Turn off the most annoying LinkedIn notifications

Are you tired of getting LinkedIn notifications that someone you met at a conference 5 years ago is celebrating their birthday? You can probably figure out how to turn off these notifications, but you may not have prioritized actually spending the time. Trust me, it’s worth it. Here’s how:

  1. Click “Notifications” (top right-hand corner of your screen, next to the small gorgeous picture of “Me”… well, you)
  2. Find a birthday notification in the list, click the three dots to the right of it, and choose “Turn off… Stop receiving notifications like this.”
  3. You can also turn off other types of notifications.

Now when you see a red circle on your LinkedIn app, there’s a greater chance that it will actually mean something. And you will get MINUTES back in your life, a few at a time, each day.

P.S. I don’t share my own birthday on social media, but I love presents any time of year. Don’t you?

gordon-gekko-56798133, your LinkedIn profile needs a quick fix!

The “Careers” page of a local tech firm used to advise applicants that if their LinkedIn URL had a bunch of numbers at the end of it, they would not even be considered for a job there. (At least they told us).

Fifty percent of current Friday Goody Bag subscribers have this problem. Navigate to your own profile on LinkedIn and then look at the browser bar – does your page’s Website address have a bunch of numbers after your name? Here’s how to fix it (and look like one of the cool kids).

Click “Me” to navigate to (and edit) your LinkedIn profile.

Click “View Profile.”

Click “Edit public profile and URL” (towards the top right corner of your big, intimidating Profile page that shows how awesome you are).

Towards the top right-hand corner of your screen, you’ll see a box that says “Edit custom URL” at the top. Follow the instructions to get rid of the numbers.

If you have a common name and someone else of that name got there first, you may have to be creative – middle names, hyphens, etc. are all OK. Just make it look as if someone besides LinkedIn’s algorithm created your URL.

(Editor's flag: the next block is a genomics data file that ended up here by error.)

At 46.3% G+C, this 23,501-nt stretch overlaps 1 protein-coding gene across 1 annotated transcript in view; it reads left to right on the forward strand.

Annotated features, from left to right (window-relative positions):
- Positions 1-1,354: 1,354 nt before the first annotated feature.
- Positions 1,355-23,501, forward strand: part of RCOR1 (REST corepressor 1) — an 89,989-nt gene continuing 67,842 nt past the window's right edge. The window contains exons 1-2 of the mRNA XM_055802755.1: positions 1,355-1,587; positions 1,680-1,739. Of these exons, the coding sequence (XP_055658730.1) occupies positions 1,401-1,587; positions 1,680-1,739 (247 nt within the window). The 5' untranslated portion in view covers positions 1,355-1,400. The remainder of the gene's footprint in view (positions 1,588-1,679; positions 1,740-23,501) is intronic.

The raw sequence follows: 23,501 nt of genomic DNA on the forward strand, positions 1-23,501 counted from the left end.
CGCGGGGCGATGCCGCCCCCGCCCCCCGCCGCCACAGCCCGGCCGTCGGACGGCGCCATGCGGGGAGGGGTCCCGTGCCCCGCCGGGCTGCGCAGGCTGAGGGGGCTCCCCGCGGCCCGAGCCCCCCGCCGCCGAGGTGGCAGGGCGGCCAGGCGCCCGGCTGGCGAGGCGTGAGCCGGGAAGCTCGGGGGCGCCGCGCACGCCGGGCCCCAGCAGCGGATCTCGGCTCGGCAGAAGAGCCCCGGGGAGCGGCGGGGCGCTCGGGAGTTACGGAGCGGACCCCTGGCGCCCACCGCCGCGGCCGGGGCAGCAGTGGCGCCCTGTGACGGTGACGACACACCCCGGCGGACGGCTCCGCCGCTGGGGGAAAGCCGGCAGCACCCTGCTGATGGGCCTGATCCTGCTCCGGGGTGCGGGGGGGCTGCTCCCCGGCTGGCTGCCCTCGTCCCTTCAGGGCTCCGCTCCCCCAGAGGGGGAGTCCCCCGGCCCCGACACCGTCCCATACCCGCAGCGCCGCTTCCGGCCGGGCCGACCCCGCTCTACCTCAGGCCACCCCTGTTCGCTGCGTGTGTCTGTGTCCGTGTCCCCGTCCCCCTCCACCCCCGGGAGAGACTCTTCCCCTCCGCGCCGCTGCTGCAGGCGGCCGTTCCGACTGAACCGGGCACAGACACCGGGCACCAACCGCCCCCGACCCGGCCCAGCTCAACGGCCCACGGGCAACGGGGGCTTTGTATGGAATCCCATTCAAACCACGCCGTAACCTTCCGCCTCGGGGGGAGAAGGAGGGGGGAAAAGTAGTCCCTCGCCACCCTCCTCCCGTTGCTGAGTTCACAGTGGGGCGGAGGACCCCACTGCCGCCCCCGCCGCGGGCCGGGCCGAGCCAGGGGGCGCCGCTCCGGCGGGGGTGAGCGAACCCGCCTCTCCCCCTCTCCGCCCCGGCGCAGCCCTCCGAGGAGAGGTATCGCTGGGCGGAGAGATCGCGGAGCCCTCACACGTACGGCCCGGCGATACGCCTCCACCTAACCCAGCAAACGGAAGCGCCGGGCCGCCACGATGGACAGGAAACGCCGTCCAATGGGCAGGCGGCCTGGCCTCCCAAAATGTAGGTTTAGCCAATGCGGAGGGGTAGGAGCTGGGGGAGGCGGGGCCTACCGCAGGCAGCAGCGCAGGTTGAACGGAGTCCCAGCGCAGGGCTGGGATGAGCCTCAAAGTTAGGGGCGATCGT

That’s it! Now your LinkedIn profile looks LIKE A BOSS.

How to look desperate on LinkedIn

We’re coming up on another holiday weekend, where workaholics and gig-a-holics everywhere are compulsively checking their LinkedIn feeds for any kind of professional update. Here are a few suggestions for surviving the weekend, if you’re tempted to over-indulge!

  • The best suggestion is simply don’t look at LinkedIn, and enjoy your time off. Turn off LinkedIn’s notifications on your phone and don’t read the posts. Trust me – LinkedIn turns into Facebook over holiday weekends; the only difference is that now you’re seeing pictures of your boss’s cat instead of your best friend’s.
  • If you do get drawn in, don’t publish posts yourself or engage with other people’s posts. You’ll look like a desperate workaholic who can’t get away from LinkedIn over the holiday weekend – and the only people who will see your brilliance are other desperate workaholics.
  • If you’re financially strapped, time over the holiday weekend is better spent planning out financial strategies, cleaning house, or going through your bank statements looking for hidden subscriptions to cancel – the holiday weekend is not a good time to snag jobs, gigs or side hustles.
  • Finally – if you want to look really desperate – share one or more of those rainbow-background quotes to your news feed. Seriously! Let’s make LinkedIn look totally like Facebook. Extra points if your quote makes you sound bitter or underemployed.

What to read instead

Even if you’re a grizzled veteran of your profession, reading blog articles can help you tune up your techniques and remind you of the things you’re already doing that are good. HubSpot’s sales blog is one of my favorite blogs – useful for sales professionals and everyone else alike! Here are three of the best posts:

  • Elevator Pitch Examples. How do you introduce yourself when a stranger asks: “What do you do?” The blog post also covers when NOT to deliver an elevator pitch.
  • Sales Script Examples. Cold calls and voicemails aren’t only for the lead gen team – sometimes we all need to make cold calls. The blog post provides tips and examples. Top takeaway: Always make sure you have a call to action in your sales call, meaning something easy you’ll ask the prospect to do (set an appointment, read an email you will send them, etc.)

Be smart(er) on LinkedIn

Describe yourself awesomely:

Does your “About” section read like a description of someone who’s looking for a new job? Why not make it about someone who’s passionate about your current job? In other words, instead of focusing on impressing an imaginary future employer, focus it our market! Read mine for ideas. Even if you don’t plan to stay in your current role forever, you’ll impress prospective employers with your customer focus.

Be a thought leader (or at least, a first follower)

“Liking” someone’s post is nice – but SHARING a post is AWESOME!!!!